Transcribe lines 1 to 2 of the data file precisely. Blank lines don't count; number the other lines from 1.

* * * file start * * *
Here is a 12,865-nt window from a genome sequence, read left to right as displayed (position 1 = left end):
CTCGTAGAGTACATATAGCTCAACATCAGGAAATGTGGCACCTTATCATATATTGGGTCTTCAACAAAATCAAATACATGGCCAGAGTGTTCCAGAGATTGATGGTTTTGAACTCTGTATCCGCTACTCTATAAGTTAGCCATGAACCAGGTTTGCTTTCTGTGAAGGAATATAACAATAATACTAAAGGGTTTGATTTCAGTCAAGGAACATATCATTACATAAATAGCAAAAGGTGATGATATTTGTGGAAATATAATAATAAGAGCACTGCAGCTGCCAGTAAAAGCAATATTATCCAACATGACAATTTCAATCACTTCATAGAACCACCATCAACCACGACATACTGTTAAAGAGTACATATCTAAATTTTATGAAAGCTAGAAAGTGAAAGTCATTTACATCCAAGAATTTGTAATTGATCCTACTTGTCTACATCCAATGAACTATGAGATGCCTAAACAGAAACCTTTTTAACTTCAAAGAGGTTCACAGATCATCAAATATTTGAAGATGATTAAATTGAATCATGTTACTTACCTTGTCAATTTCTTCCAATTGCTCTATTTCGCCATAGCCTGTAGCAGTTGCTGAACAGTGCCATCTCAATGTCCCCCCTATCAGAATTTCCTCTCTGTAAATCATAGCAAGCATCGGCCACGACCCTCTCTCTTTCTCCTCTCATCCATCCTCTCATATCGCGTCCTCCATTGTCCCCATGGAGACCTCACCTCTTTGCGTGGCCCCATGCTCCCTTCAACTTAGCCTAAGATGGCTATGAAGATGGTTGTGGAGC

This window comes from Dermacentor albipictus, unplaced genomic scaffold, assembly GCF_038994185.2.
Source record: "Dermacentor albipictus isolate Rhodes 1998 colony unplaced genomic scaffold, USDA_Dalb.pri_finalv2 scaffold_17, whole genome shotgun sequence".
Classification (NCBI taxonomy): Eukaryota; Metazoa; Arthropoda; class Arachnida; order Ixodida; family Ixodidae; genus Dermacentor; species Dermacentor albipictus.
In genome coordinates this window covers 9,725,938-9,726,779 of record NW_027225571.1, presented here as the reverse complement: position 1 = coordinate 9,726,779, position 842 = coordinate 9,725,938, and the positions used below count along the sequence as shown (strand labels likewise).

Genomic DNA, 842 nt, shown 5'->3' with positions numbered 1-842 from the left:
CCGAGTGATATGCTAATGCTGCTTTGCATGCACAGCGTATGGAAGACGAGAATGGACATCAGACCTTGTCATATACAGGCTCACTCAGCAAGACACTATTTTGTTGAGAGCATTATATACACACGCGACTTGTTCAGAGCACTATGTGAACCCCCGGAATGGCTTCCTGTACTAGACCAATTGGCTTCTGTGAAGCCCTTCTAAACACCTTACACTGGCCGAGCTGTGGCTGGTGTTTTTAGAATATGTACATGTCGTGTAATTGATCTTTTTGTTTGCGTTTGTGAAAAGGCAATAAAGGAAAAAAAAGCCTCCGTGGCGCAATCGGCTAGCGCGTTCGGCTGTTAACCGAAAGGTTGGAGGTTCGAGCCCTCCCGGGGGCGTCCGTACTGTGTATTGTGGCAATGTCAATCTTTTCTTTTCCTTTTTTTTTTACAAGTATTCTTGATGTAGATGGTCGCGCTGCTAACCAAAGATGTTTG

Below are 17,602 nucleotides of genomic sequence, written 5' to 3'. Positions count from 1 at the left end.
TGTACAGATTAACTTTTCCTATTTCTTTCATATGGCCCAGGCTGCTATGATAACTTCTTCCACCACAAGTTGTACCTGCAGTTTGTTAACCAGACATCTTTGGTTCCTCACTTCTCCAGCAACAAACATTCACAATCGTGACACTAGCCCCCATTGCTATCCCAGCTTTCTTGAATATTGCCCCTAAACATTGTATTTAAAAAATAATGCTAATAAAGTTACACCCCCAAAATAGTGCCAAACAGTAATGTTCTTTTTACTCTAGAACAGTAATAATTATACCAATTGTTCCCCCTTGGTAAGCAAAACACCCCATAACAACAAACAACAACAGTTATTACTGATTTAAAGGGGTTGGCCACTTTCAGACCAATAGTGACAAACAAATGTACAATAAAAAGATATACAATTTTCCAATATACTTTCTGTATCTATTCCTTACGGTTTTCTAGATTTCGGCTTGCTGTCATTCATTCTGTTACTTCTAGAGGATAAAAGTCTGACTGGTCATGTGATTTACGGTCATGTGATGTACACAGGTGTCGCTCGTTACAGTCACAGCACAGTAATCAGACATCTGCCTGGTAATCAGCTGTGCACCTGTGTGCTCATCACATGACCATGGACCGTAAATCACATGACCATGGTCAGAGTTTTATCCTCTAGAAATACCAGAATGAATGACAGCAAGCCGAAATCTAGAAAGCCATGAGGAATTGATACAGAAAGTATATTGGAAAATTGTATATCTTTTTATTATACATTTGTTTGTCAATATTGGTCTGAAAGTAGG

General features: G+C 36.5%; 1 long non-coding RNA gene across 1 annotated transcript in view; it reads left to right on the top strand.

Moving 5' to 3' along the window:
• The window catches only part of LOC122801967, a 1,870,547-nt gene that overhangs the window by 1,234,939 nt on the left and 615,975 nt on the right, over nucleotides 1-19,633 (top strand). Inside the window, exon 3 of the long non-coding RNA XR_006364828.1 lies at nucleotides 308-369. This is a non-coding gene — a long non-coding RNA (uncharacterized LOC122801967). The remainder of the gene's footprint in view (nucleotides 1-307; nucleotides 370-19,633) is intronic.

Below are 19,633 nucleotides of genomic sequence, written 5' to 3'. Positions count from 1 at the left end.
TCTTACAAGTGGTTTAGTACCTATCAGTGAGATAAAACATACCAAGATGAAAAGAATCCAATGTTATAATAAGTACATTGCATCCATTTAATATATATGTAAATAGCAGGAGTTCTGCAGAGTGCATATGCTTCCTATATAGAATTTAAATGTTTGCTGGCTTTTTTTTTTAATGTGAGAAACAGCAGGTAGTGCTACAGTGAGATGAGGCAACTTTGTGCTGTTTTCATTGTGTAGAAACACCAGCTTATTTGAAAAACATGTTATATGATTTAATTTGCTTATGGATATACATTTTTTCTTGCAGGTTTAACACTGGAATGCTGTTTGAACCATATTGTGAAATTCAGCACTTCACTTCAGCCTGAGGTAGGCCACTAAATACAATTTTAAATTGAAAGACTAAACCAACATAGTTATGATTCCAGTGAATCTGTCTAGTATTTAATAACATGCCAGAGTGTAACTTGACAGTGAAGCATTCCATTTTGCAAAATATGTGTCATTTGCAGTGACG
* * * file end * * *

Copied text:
Here is a 12,865-nt window from a genome sequence, read left to right as displayed (position 1 = left end):
CTCGTAGAGTACATATAGCTCAACATCAGGAAATGTGGCACCTTATCATATATTGGGTCTTCAACAAAATCAAATACATGGCCAGAGTGTTCCAGAGATTGATGGTTTTGAACTCTGTATCCGCTACTCTATAAGTTAGCCATGAACCAGGTTTGCTTTCTGTGAAGGAATATAACAATAATACTAAAGGGTTTGATTTCAGTCAAGGAACATATCATTACATAAATAGCAAAAGGTGATGATATTTGTGGAAATATAATAATAAGAGCACTGCAGCTGCCAGTAAAAGCAATATTATCCAACATGACAATTTCAATCACTTCATAGAACCACCATCAACCACGACATACTGTTAAAGAGTACATATCTAAATTTTATGAAAGCTAGAAAGTGAAAGTCATTTACATCCAAGAATTTGTAATTGATCCTACTTGTCTACATCCAATGAACTATGAGATGCCTAAACAGAAACCTTTTTAACTTCAAAGAGGTTCACAGATCATCAAATATTTGAAGATGATTAAATTGAATCATGTTACTTACCTTGTCAATTTCTTCCAATTGCTCTATTTCGCCATAGCCTGTAGCAGTTGCTGAACAGTGCCATCTCAATGTCCCCCCTATCAGAATTTCCTCTCTGTAAATCATAGCAAGCATCGGCCACGACCCTCTCTCTTTCTCCTCTCATCCATCCTCTCATATCGCGTCCTCCATTGTCCCCATGGAGACCTCACCTCTTTGCGTGGCCCCATGCTCCCTTCAACTTAGCCTAAGATGGCTATGAAGATGGTTGTGGAGC